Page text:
In 2015, the U.N. drew up seventeen Sustainable Development Goals (SDGs) to be achieved by 2030, linked to five areas of critical importance (5Ps: People, Planet, Peace, Partnership, and Prosperity), which have become the new norm in international cooperation and development.

SDGs values efficiency, effectiveness, accountability, and transparency. It also emphasizes engagement and localization (ownership) of the recipient country in respect of the human rights of the beneficiary. It urges cross-sector agencies to join hands in building a sustainable and inclusive society by 2030.

(2)   Forge Partnerships between Government and NGOs to promote international cooperation and development:

The United States, the United Kingdom, Japan, and South Korea are relatively well established in implementing international cooperation and developing projects among OECD countries. Their principles, systems, and strategies are worthy of reference. They share the same views that the collaboration between public and private sectors will enhance the effectiveness of ODA. They also believe that the engagement of NGOs and enterprises improves the overall efficiency, transparency, and credibility.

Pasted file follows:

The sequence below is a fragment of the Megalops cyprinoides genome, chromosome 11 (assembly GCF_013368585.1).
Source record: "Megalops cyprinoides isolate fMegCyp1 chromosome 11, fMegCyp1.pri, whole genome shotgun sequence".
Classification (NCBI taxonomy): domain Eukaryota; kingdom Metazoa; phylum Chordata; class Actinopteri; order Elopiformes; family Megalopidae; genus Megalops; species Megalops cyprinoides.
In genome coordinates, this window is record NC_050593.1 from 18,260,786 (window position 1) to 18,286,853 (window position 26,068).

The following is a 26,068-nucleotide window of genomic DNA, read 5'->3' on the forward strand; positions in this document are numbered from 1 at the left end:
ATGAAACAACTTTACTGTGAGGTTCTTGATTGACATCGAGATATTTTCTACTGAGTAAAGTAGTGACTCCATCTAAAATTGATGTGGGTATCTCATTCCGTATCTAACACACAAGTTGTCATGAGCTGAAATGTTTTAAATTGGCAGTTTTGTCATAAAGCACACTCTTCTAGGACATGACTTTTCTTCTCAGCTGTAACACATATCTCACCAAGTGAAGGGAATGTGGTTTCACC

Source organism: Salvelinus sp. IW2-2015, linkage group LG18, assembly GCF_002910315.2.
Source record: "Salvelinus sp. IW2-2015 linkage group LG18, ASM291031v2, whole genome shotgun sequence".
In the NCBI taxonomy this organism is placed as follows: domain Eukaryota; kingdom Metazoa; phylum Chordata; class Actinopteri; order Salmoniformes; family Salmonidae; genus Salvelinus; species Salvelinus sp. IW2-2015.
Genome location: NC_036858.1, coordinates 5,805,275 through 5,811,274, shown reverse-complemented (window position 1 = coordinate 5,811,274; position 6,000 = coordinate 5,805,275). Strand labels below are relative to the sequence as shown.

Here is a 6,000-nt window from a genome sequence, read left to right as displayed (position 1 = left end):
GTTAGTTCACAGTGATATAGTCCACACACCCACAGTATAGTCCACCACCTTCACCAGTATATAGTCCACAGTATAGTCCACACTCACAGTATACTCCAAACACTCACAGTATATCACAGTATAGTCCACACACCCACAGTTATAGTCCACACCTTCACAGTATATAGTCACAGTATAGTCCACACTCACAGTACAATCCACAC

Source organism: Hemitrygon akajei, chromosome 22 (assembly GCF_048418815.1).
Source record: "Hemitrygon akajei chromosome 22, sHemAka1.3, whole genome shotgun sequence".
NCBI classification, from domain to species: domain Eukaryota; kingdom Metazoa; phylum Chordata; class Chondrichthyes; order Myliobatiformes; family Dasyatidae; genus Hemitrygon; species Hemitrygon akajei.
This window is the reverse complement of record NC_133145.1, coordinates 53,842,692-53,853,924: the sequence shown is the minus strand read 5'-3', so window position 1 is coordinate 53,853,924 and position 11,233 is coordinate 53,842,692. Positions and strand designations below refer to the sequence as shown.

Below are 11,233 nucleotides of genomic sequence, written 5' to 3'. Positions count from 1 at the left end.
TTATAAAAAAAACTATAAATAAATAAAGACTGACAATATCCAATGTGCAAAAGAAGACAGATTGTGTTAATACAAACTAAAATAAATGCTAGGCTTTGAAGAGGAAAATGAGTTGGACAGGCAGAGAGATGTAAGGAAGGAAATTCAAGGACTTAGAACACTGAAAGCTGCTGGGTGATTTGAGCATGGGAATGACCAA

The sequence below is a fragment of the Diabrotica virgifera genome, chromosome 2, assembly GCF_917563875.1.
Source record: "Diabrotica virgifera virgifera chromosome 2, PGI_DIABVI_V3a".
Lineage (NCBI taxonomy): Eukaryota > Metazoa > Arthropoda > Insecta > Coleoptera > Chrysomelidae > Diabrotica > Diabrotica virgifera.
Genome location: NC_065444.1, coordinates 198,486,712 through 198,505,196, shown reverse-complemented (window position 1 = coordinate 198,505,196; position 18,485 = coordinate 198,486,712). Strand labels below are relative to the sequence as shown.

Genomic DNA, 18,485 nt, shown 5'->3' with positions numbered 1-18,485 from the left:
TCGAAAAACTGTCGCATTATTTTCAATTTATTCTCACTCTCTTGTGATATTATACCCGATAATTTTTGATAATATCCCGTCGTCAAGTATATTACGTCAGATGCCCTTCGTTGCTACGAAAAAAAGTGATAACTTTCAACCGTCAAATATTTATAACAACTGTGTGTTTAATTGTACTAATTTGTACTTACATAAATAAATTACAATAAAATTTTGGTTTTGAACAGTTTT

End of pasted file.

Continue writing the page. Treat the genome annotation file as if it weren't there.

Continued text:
The constitution and mechanism of the partnerships between their government departments and NGOs include:

a.     Regular dialogues: NGOs provide advice on the government's foreign aid policies. Representatives of U.S. NGOs regularly hold talks with the State Department and advise the White House on related matters. InterAction, a leading NGOs platform, holds weekly meetings with the congressional committees of diplomacy, defense, and appropriations.

b.     High-level coordination mechanism: Take South Korea for example, the Secretariat of the Prime Minister has a dedicated team for dealing with its NGOs.

c.     The government systematically supports NGOs to engage in international cooperation and development projects. E.g. Japan and the United States provide funds to support NGOs' capacity building. The United Kingdom offers funds to support small NGOs and their efforts in implementing ODA.